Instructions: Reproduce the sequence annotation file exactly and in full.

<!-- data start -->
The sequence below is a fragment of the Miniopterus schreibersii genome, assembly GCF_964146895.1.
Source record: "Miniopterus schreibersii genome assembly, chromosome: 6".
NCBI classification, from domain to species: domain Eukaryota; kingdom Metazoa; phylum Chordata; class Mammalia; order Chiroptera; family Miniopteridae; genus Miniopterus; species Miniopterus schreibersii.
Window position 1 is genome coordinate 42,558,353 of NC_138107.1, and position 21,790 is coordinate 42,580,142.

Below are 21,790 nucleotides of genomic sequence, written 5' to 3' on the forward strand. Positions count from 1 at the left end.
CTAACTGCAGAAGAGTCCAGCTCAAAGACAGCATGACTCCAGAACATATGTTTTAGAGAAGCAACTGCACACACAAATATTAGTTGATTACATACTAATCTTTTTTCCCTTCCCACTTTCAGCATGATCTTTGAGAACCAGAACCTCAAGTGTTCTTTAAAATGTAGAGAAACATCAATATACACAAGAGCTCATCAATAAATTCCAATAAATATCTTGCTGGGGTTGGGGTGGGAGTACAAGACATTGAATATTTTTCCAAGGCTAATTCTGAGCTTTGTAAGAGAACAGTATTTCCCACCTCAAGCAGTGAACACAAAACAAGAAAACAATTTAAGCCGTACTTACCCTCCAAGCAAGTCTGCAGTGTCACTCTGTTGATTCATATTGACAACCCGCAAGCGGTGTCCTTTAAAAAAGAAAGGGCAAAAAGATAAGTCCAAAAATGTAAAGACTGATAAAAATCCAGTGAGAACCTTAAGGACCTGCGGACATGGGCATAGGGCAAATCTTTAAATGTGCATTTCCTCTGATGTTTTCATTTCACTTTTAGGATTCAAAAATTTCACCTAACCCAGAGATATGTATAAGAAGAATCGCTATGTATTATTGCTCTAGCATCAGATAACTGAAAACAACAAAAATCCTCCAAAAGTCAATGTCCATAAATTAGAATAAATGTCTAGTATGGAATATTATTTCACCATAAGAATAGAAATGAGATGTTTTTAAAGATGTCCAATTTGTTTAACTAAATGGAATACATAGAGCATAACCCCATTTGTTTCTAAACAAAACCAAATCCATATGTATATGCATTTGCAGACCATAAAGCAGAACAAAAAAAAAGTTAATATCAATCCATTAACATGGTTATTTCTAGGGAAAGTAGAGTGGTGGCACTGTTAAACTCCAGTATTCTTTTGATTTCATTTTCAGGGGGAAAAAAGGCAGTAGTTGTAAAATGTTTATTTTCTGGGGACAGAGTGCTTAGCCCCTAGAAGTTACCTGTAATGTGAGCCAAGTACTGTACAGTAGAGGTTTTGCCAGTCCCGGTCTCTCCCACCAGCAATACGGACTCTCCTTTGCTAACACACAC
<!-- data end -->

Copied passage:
The sequence below is a fragment of the Miniopterus schreibersii genome, assembly GCF_964146895.1.
Source record: "Miniopterus schreibersii genome assembly, chromosome: 6".
NCBI classification, from domain to species: domain Eukaryota; kingdom Metazoa; phylum Chordata; class Mammalia; order Chiroptera; family Miniopteridae; genus Miniopterus; species Miniopterus schreibersii.
Window position 1 is genome coordinate 42,558,353 of NC_138107.1, and position 21,790 is coordinate 42,580,142.

Below are 21,790 nucleotides of genomic sequence, written 5' to 3' on the forward strand. Positions count from 1 at the left end.
CTAACTGCAGAAGAGTCCAGCTCAAAGACAGCATGACTCCAGAACATATGTTTTAGAGAAGCAACTGCACACACAAATATTAGTTGATTACATACTAATCTTTTTTCCCTTCCCACTTTCAGCATGATCTTTGAGAACCAGAACCTCAAGTGTTCTTTAAAATGTAGAGAAACATCAATATACACAAGAGCTCATCAATAAATTCCAATAAATATCTTGCTGGGGTTGGGGTGGGAGTACAAGACATTGAATATTTTTCCAAGGCTAATTCTGAGCTTTGTAAGAGAACAGTATTTCCCACCTCAAGCAGTGAACACAAAACAAGAAAACAATTTAAGCCGTACTTACCCTCCAAGCAAGTCTGCAGTGTCACTCTGTTGATTCATATTGACAACCCGCAAGCGGTGTCCTTTAAAAAAGAAAGGGCAAAAAGATAAGTCCAAAAATGTAAAGACTGATAAAAATCCAGTGAGAACCTTAAGGACCTGCGGACATGGGCATAGGGCAAATCTTTAAATGTGCATTTCCTCTGATGTTTTCATTTCACTTTTAGGATTCAAAAATTTCACCTAACCCAGAGATATGTATAAGAAGAATCGCTATGTATTATTGCTCTAGCATCAGATAACTGAAAACAACAAAAATCCTCCAAAAGTCAATGTCCATAAATTAGAATAAATGTCTAGTATGGAATATTATTTCACCATAAGAATAGAAATGAGATGTTTTTAAAGATGTCCAATTTGTTTAACTAAATGGAATACATAGAGCATAACCCCATTTGTTTCTAAACAAAACCAAATCCATATGTATATGCATTTGCAGACCATAAAGCAGAACAAAAAAAAAGTTAATATCAATCCATTAACATGGTTATTTCTAGGGAAAGTAGAGTGGTGGCACTGTTAAACTCCAGTATTCTTTTGATTTCATTTTCAGGGGGAAAAAAGGCAGTAGTTGTAAAATGTTTATTTTCTGGGGACAGAGTGCTTAGCCCCTAGAAGTTACCTGTAATGTGAGCCAAGTACTGTACAGTAGAGGTTTTGCCAGTCCCGGTCTCTCCCACCAGCAATACGGACTCTCCTTTGCTAACACACAC